Halt heilig deine h√∂chste Hoffnung, und wirf    den Helden
Hold holy   thy     highest  hope,       and throw the  hero

in deinem Herzen nicht weg
in thy        heart    not    away

Which might be translated: "Keep your highest hope holy, and follow the hero in your heart".

That contains all that life should be.  What is your highest hope? Perhaps you don't know yet.  Until I was twenty I thought that the greatest thing I could do would be to write great books or plays - but there was the entirely selfish motive behind it that I wanted my name and writings to live so that I should not be forgotten and so, in a way, not die.  In this period I wrote a verse which I have a Hampstead but can only remember vaguely.  It went something like this:

When I have reached the allotted hour
And earthwards falls my withered flower,
I like to think some perfume ...... etc
Will linger on the breezes yet
Sweetening the garden's later day;
That e'en the Gardener my say:
"Some aren't so useless in their way".

But then I suddenly found that the world that I had always taken for granted was not as it should be, and although I had not yet read the Shopenhauer quotation I found myself unwillingly obliged to jettison my ambition as selfish in the face of a loftier conception, and I decided, conscientious little fellow that I was, that I ought to spend my time trying to put the world right.  Investigation of this subject led me to Socialism.  But then I found myself obliged to study economics, a mathematical science, while I am hopeless at mathematics.  And then I almost decided that as man's physical well-being was always entirely relative to the state of civilization at the time, it would be much more important to turn to his mental well-being; which led back to writing.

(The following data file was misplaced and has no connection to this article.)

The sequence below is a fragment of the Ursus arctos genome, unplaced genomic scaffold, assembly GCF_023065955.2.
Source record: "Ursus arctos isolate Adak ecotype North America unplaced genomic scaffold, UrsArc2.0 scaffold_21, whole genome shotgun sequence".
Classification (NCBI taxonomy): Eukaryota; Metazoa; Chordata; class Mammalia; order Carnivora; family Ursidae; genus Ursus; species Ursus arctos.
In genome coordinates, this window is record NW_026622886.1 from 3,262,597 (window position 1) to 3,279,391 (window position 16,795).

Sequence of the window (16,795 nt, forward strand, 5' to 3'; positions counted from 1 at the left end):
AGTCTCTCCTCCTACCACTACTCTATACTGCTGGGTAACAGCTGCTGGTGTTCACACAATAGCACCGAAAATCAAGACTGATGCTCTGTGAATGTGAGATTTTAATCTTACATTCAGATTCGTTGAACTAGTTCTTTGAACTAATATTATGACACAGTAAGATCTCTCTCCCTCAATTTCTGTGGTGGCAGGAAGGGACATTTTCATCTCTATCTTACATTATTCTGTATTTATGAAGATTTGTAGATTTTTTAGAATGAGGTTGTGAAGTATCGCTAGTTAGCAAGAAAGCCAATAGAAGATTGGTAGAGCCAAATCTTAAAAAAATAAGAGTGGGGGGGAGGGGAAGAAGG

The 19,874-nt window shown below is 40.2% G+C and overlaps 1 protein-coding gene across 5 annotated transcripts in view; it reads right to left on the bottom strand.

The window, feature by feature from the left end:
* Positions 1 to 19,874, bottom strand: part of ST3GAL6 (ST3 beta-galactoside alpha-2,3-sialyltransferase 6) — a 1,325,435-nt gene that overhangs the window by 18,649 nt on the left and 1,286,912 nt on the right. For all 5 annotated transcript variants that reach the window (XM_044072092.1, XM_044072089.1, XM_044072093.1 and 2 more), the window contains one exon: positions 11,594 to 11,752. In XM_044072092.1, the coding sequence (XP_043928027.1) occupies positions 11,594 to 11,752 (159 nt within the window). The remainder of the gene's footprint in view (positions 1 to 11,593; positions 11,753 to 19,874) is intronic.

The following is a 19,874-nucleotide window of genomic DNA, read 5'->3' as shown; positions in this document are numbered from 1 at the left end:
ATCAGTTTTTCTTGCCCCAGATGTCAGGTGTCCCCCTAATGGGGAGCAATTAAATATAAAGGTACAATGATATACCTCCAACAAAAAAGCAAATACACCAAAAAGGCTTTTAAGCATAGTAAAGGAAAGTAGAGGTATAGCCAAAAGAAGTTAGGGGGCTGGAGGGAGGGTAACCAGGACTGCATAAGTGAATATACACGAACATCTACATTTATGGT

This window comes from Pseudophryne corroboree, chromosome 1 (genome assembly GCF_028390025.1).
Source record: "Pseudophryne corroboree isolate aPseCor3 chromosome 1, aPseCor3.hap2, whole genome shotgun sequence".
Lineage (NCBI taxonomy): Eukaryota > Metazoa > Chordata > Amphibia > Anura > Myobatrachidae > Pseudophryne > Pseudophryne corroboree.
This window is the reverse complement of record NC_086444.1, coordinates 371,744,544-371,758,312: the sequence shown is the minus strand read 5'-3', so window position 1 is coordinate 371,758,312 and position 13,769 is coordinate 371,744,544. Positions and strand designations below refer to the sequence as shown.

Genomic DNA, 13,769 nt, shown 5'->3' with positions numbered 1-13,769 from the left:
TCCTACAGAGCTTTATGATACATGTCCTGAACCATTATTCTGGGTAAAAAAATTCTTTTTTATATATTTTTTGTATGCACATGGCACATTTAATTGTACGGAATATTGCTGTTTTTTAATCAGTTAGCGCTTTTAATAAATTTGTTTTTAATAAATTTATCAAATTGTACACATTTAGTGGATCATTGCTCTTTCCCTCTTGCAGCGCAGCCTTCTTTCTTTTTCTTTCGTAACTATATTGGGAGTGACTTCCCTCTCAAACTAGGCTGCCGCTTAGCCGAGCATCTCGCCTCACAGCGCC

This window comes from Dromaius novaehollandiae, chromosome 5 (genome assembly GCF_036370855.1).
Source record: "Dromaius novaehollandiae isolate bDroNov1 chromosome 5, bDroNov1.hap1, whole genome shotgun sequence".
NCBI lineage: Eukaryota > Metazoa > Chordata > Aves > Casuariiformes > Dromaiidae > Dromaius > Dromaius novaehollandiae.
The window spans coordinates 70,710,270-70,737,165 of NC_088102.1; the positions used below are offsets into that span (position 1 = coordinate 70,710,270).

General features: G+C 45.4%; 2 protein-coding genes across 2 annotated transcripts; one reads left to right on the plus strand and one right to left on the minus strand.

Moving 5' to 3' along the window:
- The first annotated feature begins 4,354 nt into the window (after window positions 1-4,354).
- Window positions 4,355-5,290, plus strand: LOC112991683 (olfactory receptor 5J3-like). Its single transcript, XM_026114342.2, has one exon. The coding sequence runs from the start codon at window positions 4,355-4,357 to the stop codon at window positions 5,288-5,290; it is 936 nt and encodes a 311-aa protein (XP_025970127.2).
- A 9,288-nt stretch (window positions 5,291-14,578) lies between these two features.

At the moment I don't quite know whether my highest hope is sociological or literary.

I roared with laughter at the ending to your letter.  You are rather a dear.

Don't forget the snaps in your next letter.

I can't tell if your letter was too kind.  It was highly inconsistent.

My French has already improved enormously since I last wrote.  It only requires a determined attack.

We bathe on excursions nowadays.  The water is beautifully warm, there is no tide and there is a baking sun.  I have got a good rim of sun-burn round the tops of my legs and my waist.  I wish you and Norah would come here.  I am pretty certain that I can get the two of you for the price of one a the Hotel Cavallero and on all the excursions.

13th May

I have found something you may like for your birthday.  I have tried to get something French, but for all I know they may be wearing this kind of thing extensively in England now.  If so all the better.  I have better stop now; you will be waiting for this letter.

Everything here is simply beautiful now.

All the flowers are in full bloom.  The sky and sea are incredible blues.  I spent most of the morning in a bathing suit on the beach.  The girls go about all day in beach pyjamas.  I suppose I am very lucky, but I should, just for one week, like a sniff of dear old England.

I should hate to be an exiled Russian.  How dreadful it must be never to be able to see your own country again!

And how many millions of people would gladly change places with me for a week!

For the first time I appreciate to its full extent Browning's "Oh to be in England now that April's here!"

Do you find that suddenly, in the course of living, you realise the full meaning of something you have once read.  I am constantly finding it.

You are a great person to write to.  I can just jot down any stray thought as well as confess to all my more important ones.  I can see what a relief it must be to catholics to get all their sins and troubles off their chest in a confessional.  If there really is a personal God he is unbelievably good to me; when I flatly refuse to believe in the efficacy of a heavenly Virgin Mary, to send me an earthly one who has the same effects.

Cheerio, old thing.  You needn't be afraid to send your love.  I promise not to misunderstand you.

Love from